Since Saddam’s ouster in 2003 Iran has established itself as the key external power broker in Iraq using its longstanding ties with key Iraqi Shia politicians, parties and armed groups, and its soft power in the religious and economic domains.

Iran has also used its Shia proxies in Iraq to gain an alternative source of influence and the means to securing itself as a key regional power, giving it a geopolitical edge over its Arab neighbours.

Yet it is not clear whether the Arabs’ business foray into Iraq will realistically shield Iraq from the powerful Iranian influence or present new opportunities for the Arab powerhouses to extend their reach in Iraq on the basis of greater mutual opening up.

The Arab world has been grappling with the implications of a post-Saddam Iraq run by Shias, a prospect viewed with concern by some of the key Sunni Arab governments. Yet the Arabs’ cautious approach to Shia-dominated Iraq and their lack of initiatives have largely benefited Iran and helped the Islamic Republic to deepen its roots there.

Today, Iran is one of Iraq’s main trade partners and its annual exports to Iraq amounted to about $10 billion or some 25 per cent of Iraq’s imports. Iranian officials have said they want to increase that to $20 billion by gradually expanding their share in the Iraqi market.

But the list of actions that demonstrate Iran’s political standing and security influence in Iraq is long and far-reaching. Anti-government protests that shook most of the country in 2019 and 2020 exposed long-simmering resentment of Iran’s influence.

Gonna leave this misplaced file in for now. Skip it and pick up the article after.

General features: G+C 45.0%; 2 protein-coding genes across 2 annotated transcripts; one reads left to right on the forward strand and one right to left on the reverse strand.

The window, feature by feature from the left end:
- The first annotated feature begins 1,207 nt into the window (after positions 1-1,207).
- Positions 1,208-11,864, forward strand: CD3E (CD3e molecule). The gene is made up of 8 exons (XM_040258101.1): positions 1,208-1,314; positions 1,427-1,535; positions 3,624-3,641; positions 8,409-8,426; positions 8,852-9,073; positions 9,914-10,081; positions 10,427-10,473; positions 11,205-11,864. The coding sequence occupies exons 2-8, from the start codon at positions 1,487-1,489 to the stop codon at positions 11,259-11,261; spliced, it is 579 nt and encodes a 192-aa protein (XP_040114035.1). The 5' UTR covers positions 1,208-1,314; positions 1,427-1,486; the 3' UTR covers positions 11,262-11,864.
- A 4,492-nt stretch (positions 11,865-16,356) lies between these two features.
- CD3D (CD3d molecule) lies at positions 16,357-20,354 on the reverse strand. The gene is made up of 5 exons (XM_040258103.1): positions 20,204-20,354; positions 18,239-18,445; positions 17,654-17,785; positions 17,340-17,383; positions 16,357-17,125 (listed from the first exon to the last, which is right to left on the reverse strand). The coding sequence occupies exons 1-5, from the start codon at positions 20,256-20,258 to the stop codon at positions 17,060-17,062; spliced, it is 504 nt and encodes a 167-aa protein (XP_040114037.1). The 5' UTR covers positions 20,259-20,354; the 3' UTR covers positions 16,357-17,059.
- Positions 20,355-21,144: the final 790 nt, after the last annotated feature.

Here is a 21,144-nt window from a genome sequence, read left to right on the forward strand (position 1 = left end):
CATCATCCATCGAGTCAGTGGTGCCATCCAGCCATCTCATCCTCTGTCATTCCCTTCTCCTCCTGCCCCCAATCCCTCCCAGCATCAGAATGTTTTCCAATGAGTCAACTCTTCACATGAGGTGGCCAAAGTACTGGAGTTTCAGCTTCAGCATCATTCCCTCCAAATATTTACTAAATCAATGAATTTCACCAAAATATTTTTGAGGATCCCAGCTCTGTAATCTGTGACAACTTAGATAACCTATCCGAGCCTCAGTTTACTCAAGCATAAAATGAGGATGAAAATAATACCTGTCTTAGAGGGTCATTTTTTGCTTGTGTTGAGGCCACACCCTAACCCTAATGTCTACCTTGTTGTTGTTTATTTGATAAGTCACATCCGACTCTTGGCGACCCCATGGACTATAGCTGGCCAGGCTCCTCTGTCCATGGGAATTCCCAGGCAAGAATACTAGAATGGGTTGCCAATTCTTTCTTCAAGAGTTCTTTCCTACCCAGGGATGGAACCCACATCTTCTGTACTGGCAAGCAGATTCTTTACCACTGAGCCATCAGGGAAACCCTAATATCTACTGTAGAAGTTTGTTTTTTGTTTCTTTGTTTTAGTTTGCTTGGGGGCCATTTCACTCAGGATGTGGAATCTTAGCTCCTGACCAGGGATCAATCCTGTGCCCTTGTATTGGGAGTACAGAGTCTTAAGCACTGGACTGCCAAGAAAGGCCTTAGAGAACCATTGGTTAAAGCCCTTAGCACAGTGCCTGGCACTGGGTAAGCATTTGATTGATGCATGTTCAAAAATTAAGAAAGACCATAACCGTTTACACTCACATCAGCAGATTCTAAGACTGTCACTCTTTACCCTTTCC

Many in Iraq, including Al-Kadhimi, however, remain convinced that their country’s best hope to establish balanced foreign relations may come in the form closer ties with their Arab neighbours.

Echoing a 2014 World Bank proposal, Al-Kadhimi has revealed that he will suggest “New Levant project” to a planned summit that will bring together leaders of Egypt, Jordan and Iraq in Baghdad.

Still, all these Arab initiatives in Iraq seem to be vague, poorly coordinated and sometimes driven by different or conflicting intentions and calculations. There will be always questions if they ever reflect a serious political will and if they can be translated into concrete actions.

While Al-Kadhimi’s plan remains remarkably opaque, Iran will do its best to torpedo these Arab projects in order to keep the Iraqi market a major destination for Iranian goods and also to keep Iraq itself under its control.

*A version of this article appears in print in the 15 April, 2021 edition of Al-Ahram Weekly